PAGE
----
Scientists have been genetically engineering organisms that glow for years, but now a team at Massachusetts General has taken the technology to a new level—to create a "living laser." They aren't blasting death rays (yet), but scientists have coaxed single cells, derived from human kidneys, to emit directed green laser light, reports the BBC. Far more than just scientists playing Dr. Frankenstein, this technology holds several real-world possibilities, especially in light-based and imaging therapies, perhaps opening the way to deeper and less intrusive diagnostic and medical techniques.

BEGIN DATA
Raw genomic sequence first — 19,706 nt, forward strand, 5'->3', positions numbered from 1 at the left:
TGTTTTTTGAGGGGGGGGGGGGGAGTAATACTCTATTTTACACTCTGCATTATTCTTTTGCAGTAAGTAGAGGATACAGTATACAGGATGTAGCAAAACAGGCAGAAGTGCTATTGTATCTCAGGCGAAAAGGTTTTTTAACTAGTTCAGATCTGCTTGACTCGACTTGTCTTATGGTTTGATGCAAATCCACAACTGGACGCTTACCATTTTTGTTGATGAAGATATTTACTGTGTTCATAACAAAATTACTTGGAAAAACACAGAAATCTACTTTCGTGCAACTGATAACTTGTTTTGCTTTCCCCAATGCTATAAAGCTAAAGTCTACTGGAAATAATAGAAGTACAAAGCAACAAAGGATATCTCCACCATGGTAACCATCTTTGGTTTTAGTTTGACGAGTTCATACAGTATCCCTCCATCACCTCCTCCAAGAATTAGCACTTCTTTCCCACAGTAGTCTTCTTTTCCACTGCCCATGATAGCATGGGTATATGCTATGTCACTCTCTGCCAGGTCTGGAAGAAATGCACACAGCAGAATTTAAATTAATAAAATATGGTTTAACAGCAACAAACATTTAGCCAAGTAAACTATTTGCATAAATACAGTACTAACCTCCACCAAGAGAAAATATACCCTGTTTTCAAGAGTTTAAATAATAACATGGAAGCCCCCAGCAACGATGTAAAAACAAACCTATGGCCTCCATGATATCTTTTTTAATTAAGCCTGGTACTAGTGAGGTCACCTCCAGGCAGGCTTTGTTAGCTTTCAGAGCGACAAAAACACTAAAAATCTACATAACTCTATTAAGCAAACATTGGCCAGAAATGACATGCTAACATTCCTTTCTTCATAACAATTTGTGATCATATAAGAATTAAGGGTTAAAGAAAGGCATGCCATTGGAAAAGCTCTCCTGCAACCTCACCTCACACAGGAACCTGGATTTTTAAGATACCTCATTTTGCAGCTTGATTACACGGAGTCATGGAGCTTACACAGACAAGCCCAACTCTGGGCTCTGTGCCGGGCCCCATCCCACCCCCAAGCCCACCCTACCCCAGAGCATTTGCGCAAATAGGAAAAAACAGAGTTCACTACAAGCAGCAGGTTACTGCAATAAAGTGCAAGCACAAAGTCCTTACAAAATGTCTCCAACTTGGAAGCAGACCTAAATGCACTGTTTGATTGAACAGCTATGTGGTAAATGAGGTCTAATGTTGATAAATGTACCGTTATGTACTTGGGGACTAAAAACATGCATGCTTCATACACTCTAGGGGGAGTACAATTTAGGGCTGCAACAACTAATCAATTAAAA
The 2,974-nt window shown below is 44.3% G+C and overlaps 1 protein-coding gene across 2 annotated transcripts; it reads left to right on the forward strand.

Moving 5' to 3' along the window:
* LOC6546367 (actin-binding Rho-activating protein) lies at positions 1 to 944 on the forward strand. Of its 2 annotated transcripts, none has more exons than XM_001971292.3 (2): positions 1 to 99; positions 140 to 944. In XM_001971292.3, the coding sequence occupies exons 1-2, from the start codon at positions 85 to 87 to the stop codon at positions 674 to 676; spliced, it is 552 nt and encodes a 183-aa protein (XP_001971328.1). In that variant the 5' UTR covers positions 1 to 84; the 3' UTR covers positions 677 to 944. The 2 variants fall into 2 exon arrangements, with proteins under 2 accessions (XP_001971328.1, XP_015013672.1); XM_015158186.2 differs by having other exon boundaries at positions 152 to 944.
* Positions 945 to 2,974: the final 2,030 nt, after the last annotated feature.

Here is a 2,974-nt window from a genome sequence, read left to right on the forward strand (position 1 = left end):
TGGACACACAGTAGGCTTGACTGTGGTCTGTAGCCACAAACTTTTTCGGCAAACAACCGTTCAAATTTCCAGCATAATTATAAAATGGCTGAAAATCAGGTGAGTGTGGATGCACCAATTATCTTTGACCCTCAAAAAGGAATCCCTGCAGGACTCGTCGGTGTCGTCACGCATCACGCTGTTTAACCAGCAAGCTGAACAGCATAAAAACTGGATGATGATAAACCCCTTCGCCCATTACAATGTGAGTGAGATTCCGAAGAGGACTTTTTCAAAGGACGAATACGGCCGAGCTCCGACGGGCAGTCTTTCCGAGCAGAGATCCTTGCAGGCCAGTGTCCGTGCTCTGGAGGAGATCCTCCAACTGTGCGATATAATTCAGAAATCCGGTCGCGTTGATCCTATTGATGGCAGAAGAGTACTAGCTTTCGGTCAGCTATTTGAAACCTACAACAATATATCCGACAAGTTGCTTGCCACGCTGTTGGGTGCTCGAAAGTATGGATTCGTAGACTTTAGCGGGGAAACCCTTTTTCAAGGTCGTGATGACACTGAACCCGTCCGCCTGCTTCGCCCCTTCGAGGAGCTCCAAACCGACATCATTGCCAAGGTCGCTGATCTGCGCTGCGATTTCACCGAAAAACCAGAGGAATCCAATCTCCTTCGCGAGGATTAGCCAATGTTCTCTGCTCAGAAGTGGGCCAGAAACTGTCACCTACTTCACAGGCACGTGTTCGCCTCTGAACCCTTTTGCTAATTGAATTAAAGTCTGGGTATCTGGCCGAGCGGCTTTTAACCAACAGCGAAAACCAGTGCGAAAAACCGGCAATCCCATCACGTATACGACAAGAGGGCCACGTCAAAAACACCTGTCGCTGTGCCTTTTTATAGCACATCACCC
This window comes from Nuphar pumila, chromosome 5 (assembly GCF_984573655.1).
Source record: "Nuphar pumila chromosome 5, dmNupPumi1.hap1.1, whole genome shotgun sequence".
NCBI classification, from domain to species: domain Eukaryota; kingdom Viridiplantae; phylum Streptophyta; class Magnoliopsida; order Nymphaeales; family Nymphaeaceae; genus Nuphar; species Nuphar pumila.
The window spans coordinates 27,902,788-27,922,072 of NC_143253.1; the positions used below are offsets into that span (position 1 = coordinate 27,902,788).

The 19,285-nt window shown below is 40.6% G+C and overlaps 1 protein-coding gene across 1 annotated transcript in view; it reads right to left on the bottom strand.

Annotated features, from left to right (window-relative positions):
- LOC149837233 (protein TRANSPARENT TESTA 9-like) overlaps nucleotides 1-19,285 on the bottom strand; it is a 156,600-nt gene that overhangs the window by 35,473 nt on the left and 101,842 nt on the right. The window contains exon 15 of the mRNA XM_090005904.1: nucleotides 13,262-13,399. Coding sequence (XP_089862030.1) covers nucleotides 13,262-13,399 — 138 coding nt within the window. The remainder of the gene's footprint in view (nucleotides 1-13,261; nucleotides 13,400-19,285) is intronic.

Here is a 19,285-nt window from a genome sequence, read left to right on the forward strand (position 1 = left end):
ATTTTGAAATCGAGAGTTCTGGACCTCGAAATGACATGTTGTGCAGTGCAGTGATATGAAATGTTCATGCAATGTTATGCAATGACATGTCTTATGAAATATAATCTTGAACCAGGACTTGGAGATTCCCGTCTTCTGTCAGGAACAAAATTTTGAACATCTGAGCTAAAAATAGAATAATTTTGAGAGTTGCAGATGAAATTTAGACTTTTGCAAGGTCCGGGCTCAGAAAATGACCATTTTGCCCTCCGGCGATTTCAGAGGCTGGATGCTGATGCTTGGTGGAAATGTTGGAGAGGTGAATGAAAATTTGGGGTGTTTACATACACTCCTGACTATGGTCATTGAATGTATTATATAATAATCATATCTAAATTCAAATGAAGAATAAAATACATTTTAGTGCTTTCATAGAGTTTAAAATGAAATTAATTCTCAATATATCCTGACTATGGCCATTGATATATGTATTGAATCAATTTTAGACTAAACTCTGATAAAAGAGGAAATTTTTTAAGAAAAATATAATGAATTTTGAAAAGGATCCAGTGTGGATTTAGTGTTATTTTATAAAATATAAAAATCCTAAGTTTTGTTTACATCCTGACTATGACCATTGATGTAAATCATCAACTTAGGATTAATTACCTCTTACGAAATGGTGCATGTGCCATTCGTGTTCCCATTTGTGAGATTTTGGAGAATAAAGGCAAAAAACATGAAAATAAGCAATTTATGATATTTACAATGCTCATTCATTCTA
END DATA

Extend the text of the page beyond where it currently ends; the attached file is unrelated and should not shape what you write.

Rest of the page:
The cells were given green fluorescent protein first found in jellyfish to create the light source, then were placed between two tiny mirrors, just 20 millionths of a meter apart, to bounce the light repeatedly. When the cells were then bathed with a blue light, they could emit directed and intense laser light. The process did not kill the cells, and, in fact, if the light-generating protein is injured, the cell can produce more. You can check out the abstract to the original article at Nature Photonics here. (Read more bioengineering stories.)